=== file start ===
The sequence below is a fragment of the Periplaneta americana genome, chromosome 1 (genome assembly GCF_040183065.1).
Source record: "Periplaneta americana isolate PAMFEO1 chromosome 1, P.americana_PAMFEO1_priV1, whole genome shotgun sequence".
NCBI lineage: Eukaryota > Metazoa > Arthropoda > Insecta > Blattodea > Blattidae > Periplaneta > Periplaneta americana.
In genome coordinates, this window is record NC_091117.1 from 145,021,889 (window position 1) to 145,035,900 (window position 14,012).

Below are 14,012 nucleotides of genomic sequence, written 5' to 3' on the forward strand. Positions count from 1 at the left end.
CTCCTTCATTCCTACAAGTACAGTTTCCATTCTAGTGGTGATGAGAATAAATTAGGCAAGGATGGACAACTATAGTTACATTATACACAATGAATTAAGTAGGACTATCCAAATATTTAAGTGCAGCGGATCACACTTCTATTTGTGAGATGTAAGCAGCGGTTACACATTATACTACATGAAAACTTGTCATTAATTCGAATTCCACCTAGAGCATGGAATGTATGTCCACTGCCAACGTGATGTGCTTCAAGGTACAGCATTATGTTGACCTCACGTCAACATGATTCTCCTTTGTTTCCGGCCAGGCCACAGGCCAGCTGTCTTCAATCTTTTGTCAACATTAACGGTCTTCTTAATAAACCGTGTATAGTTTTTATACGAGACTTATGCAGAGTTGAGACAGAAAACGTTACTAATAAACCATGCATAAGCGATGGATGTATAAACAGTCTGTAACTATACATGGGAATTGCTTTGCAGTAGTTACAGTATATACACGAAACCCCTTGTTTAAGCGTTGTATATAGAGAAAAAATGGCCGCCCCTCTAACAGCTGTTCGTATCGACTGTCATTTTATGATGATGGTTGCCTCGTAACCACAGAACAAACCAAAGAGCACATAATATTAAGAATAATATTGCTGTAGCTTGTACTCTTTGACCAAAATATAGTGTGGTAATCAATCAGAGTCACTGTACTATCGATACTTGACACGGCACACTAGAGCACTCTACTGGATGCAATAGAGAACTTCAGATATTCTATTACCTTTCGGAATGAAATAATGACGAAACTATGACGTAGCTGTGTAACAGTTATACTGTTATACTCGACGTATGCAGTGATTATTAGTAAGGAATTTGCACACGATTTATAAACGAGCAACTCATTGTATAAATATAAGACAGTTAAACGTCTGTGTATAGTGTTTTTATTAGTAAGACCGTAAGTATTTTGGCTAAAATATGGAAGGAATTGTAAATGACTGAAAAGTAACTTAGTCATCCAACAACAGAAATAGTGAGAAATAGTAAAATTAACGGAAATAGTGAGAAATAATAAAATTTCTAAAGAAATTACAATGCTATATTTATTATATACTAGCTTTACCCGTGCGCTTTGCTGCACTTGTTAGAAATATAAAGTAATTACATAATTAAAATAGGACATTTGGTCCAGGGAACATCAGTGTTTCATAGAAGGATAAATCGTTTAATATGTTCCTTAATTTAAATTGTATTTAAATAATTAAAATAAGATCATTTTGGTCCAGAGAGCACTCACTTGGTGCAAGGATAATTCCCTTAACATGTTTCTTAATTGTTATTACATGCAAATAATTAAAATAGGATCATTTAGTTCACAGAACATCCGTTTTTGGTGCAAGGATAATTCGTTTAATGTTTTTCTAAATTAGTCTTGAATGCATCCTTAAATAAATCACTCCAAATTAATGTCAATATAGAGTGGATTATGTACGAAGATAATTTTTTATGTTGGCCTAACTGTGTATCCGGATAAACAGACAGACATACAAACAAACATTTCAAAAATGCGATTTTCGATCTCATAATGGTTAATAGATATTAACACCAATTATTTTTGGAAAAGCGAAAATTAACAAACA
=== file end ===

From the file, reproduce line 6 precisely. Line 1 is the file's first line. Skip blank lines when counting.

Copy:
CTCCTTCATTCCTACAAGTACAGTTTCCATTCTAGTGGTGATGAGAATAAATTAGGCAAGGATGGACAACTATAGTTACATTATACACAATGAATTAAGTAGGACTATCCAAATATTTAAGTGCAGCGGATCACACTTCTATTTGTGAGATGTAAGCAGCGGTTACACATTATACTACATGAAAACTTGTCATTAATTCGAATTCCACCTAGAGCATGGAATGTATGTCCACTGCCAACGTGATGTGCTTCAAGGTACAGCATTATGTTGACCTCACGTCAACATGATTCTCCTTTGTTTCCGGCCAGGCCACAGGCCAGCTGTCTTCAATCTTTTGTCAACATTAACGGTCTTCTTAATAAACCGTGTATAGTTTTTATACGAGACTTATGCAGAGTTGAGACAGAAAACGTTACTAATAAACCATGCATAAGCGATGGATGTATAAACAGTCTGTAACTATACATGGGAATTGCTTTGCAGTAGTTACAGTATATACACGAAACCCCTTGTTTAAGCGTTGTATATAGAGAAAAAATGGCCGCCCCTCTAACAGCTGTTCGTATCGACTGTCATTTTATGATGATGGTTGCCTCGTAACCACAGAACAAACCAAAGAGCACATAATATTAAGAATAATATTGCTGTAGCTTGTACTCTTTGACCAAAATATAGTGTGGTAATCAATCAGAGTCACTGTACTATCGATACTTGACACGGCACACTAGAGCACTCTACTGGATGCAATAGAGAACTTCAGATATTCTATTACCTTTCGGAATGAAATAATGACGAAACTATGACGTAGCTGTGTAACAGTTATACTGTTATACTCGACGTATGCAGTGATTATTAGTAAGGAATTTGCACACGATTTATAAACGAGCAACTCATTGTATAAATATAAGACAGTTAAACGTCTGTGTATAGTGTTTTTATTAGTAAGACCGTAAGTATTTTGGCTAAAATATGGAAGGAATTGTAAATGACTGAAAAGTAACTTAGTCATCCAACAACAGAAATAGTGAGAAATAGTAAAATTAACGGAAATAGTGAGAAATAATAAAATTTCTAAAGAAATTACAATGCTATATTTATTATATACTAGCTTTACCCGTGCGCTTTGCTGCACTTGTTAGAAATATAAAGTAATTACATAATTAAAATAGGACATTTGGTCCAGGGAACATCAGTGTTTCATAGAAGGATAAATCGTTTAATATGTTCCTTAATTTAAATTGTATTTAAATAATTAAAATAAGATCATTTTGGTCCAGAGAGCACTCACTTGGTGCAAGGATAATTCCCTTAACATGTTTCTTAATTGTTATTACATGCAAATAATTAAAATAGGATCATTTAGTTCACAGAACATCCGTTTTTGGTGCAAGGATAATTCGTTTAATGTTTTTCTAAATTAGTCTTGAATGCATCCTTAAATAAATCACTCCAAATTAATGTCAATATAGAGTGGATTATGTACGAAGATAATTTTTTATGTTGGCCTAACTGTGTATCCGGATAAACAGACAGACATACAAACAAACATTTCAAAAATGCGATTTTCGATCTCATAATGGTTAATAGATATTAACACCAATTATTTTTGGAAAAGCGAAAATTAACAAACA